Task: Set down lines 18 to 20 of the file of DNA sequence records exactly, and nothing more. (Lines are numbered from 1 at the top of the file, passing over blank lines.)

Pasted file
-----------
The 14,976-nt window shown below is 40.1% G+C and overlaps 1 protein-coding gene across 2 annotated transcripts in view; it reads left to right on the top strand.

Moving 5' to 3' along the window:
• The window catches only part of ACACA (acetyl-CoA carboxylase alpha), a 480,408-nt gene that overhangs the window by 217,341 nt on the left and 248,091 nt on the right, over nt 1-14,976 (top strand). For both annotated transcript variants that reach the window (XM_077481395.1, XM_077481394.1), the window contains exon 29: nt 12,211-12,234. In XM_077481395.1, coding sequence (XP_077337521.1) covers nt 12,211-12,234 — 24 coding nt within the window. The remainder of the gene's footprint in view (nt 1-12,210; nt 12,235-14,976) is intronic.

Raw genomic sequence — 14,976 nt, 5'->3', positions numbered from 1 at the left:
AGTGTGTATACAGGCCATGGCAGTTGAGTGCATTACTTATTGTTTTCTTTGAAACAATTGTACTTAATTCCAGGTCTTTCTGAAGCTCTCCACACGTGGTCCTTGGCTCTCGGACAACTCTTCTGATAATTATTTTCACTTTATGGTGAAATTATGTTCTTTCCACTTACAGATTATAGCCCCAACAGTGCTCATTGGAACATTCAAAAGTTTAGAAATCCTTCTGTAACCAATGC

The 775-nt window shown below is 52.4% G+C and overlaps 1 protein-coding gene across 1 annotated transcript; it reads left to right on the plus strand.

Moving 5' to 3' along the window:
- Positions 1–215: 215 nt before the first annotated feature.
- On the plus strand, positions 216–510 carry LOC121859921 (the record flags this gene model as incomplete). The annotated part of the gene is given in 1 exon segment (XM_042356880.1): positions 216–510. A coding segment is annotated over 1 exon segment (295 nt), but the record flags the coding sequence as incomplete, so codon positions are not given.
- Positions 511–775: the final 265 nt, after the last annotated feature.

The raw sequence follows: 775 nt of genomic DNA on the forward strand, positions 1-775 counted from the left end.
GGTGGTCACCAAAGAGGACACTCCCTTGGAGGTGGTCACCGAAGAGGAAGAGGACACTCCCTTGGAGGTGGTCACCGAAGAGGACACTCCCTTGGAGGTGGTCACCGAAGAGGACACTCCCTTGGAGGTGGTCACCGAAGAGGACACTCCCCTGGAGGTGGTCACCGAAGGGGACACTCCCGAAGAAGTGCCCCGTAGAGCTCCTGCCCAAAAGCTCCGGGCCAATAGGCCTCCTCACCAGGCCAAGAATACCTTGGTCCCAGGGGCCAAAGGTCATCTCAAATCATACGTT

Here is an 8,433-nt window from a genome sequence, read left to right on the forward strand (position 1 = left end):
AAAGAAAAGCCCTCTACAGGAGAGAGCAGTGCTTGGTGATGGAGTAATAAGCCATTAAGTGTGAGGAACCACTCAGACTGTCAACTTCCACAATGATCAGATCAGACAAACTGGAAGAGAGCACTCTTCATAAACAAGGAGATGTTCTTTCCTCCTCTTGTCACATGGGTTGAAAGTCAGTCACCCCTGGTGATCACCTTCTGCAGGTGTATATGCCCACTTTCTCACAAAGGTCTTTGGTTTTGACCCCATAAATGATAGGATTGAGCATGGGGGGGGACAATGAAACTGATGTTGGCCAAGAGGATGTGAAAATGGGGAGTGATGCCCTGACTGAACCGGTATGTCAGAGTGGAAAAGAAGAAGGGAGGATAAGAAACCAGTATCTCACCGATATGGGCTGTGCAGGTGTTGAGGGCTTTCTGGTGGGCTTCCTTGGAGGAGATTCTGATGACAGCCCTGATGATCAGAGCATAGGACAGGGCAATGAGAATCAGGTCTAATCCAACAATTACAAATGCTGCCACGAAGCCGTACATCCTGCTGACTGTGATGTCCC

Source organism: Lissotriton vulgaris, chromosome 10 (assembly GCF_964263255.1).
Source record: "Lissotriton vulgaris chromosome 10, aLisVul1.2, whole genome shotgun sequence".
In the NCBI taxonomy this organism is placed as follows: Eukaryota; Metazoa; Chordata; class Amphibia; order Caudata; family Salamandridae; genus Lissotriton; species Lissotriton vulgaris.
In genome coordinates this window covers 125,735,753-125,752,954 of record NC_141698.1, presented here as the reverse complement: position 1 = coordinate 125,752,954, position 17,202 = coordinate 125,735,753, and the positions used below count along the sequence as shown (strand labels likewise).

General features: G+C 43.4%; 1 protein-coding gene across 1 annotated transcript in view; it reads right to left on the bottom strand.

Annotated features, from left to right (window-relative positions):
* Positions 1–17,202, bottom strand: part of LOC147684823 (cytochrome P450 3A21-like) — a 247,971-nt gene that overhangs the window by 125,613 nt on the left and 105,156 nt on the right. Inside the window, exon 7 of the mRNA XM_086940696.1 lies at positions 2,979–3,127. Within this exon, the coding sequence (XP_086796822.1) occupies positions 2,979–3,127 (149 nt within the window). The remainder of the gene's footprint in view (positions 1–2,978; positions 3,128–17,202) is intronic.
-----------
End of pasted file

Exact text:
In genome coordinates this window covers 125,735,753-125,752,954 of record NC_141698.1, presented here as the reverse complement: position 1 = coordinate 125,752,954, position 17,202 = coordinate 125,735,753, and the positions used below count along the sequence as shown (strand labels likewise).

General features: G+C 43.4%; 1 protein-coding gene across 1 annotated transcript in view; it reads right to left on the bottom strand.

Annotated features, from left to right (window-relative positions):